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Chinese rover to launch to the moon on Sunday
BY STEPHEN CLARK
SPACEFLIGHT NOW

Posted: November 30, 2013


China is set to launch a robotic rover to the moon Sunday in a bid to become the first nation to accomplish a lunar landing since 1976.


Artist's concept of the Yutu rover. Credit: CNSA
 
The six-wheeled rover is scheduled for launch at 1730 GMT (12:30 p.m. EST) Sunday from the Xichang space center in southwest China's Sichuan province. The rover and its lander are shrouded inside the nose cone of a 185-foot-tall Long March 3B rocket.

The rover is China's third lunar mission, following a pair of orbiters that reconnoitered the moon after launching in 2007 and 2010.

Nicknamed Yutu, which means "jade rabbit" in Chinese, the rover will drive around the lunar surface for up to three months, collecting imagery, looking for natural resources and studying the moon's geology.

In Chinese mythology, Yutu is a rabbit who accompanies the goddess Chang'e to the moon. Continuing the naming theme of China's previous lunar spacecraft, the mission launching Sunday is named Chang'e 3.

If the lander succeeds, Chang'e 3 will be the first mission to make a soft landing on the moon since Russia's Luna 24 mission arrived in August 1976.

The Long March booster will lob the rover and lander on a course to reach the moon Dec. 6, where it will slide into orbit for a little more than a week to wait for an opportunity to descend toward the mission's landing site in a region named Bay of Rainbows, or Sinus Iridum, on the upper-left part of the moon as viewed from Earth.

Landing is scheduled for Dec. 14, according to the European Space Agency, which is helping China track and communicate with the probe during its mission.

Official Chinese media outlets have not disclosed the mission's timetable, other than the launch date.

But some details of the Chang'e 3 mission have trickled out in recent days, although much information about the project, including its cost and technical parameters, remain secret.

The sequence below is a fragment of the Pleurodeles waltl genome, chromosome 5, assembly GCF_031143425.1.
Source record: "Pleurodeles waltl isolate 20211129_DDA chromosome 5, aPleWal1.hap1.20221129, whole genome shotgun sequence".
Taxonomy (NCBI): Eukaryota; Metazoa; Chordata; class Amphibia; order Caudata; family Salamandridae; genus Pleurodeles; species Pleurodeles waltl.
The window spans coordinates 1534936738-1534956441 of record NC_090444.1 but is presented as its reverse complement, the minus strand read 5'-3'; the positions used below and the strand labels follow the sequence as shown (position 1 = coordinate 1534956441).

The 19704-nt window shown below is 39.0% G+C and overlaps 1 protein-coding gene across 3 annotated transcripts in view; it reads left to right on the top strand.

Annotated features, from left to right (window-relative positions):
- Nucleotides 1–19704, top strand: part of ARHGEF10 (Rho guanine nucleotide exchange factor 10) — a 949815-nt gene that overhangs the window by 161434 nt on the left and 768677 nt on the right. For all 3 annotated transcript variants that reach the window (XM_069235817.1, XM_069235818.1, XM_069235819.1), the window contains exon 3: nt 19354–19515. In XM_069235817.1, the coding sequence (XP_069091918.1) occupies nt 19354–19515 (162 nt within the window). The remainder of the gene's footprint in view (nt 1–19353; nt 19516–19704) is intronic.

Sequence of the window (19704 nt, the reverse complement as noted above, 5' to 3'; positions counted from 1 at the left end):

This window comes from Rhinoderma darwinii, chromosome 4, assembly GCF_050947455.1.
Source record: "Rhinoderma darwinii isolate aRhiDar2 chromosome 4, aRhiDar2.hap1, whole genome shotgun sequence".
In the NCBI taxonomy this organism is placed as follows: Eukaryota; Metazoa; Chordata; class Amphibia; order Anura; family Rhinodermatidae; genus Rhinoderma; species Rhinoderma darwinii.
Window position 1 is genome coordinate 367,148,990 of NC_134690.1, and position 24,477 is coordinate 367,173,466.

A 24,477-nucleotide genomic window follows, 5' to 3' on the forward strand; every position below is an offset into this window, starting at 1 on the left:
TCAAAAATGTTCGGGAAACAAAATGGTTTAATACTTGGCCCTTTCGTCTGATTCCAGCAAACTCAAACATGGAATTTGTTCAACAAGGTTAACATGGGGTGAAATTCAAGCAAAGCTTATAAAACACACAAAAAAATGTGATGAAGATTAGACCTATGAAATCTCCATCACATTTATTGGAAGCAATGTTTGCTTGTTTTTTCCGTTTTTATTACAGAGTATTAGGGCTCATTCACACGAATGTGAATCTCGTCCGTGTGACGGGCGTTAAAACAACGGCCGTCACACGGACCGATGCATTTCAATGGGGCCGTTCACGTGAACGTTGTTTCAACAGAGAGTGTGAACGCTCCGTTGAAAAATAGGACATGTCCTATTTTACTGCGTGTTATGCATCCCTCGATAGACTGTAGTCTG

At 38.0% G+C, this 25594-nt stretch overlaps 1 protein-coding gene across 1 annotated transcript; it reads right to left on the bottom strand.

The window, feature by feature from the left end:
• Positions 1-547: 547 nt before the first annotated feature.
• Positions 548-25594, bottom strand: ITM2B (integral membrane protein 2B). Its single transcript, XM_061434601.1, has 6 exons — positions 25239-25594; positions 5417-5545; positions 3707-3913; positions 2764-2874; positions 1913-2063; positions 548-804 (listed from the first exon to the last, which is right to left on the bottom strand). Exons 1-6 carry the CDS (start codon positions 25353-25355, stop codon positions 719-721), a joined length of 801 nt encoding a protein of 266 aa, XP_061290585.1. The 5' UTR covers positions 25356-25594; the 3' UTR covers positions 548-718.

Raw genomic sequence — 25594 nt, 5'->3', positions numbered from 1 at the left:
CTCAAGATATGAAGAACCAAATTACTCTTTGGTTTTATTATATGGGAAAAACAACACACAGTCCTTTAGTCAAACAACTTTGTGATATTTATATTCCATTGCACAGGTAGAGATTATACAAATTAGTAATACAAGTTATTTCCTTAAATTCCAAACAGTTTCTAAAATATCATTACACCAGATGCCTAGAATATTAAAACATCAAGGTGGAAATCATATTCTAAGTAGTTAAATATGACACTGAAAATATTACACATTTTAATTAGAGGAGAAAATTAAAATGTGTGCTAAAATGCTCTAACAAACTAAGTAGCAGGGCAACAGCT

The lander carries a bipropellant rocket engine designed to adjust its power level and pivot to control the probe's descent from an altitude of 15 kilometers, or about 9 miles, according to China's state-run Xinhua news agency.

The probe is equipped with terrain recognition sensors to feed data into the lander's computer, which can autonomously guide the spacecraft to a flat landing zone clear of boulders, craters and steep inclines. That's a first for an unmanned mission, and all robotic landers up to now had to risk settling on to rock fields or other unwelcoming terrain, including NASA's Curiosity rover when it touched down on Mars.

The four-legged lander will hit the lunar surface at a speed of less than 8.5 mph, and each leg features a device similar to a shock absorber on a car to cushion the impact, according to a paper published in Science China by members of the mission's development team.

Some time after landing, the probe will deploy a ramp for the Yutu rover to drive on to the lunar surface to begin its exploration mission.

The rover has a mass of 140 kilograms, or about 308 pounds, and carries radioisotope heater units to keep the spacecraft warm during the two week-long lunar nights. The heaters are likely powered by small quantities of plutonium-238, the isotope of plutonium preferred for space missions, according to respected space researcher Dwayne Day, who discussed the rover's heaters in a story published in the Space Review.

The Yutu rover carries advanced radars to study the structure of the lunar crust at shallow depths along its path, and it is outfitted with spectrometers to detect the elements making up the moon's soil and rocks, said Pei Zhaoyu, a spokesperson for the Chang'e 3 mission, in a report by Xinhua.

Four navigation and panoramic cameras are mounted on the rover to return high-resolution images from the moon.

The mission also has an optical telescope for astronomical observations from the lunar surface, according to Pei.

China's lunar program is focused on robotic missions for now, with plans for an unmanned mission to return rock samples to Earth by 2020. China's military-run human space program is focused on development of a space station in Earth orbit around the same timeframe, but scientists have studied a manned lunar mission in the next decade.

Chang'e 3 will be China's first mission to test the technologies required for future lunar exploration.

China has installed new deep space tracking antennas comparable to the "world standard" and developed advanced autonomous guidance, navigation and control systems for Chang'e 3, according to Wu Zhijian, a spokesperson for China's State Administration of Science, Technology and Industry for National Defence, or SASTIND, which is managing the mission.

Follow Stephen Clark on Twitter: @StephenClark1.

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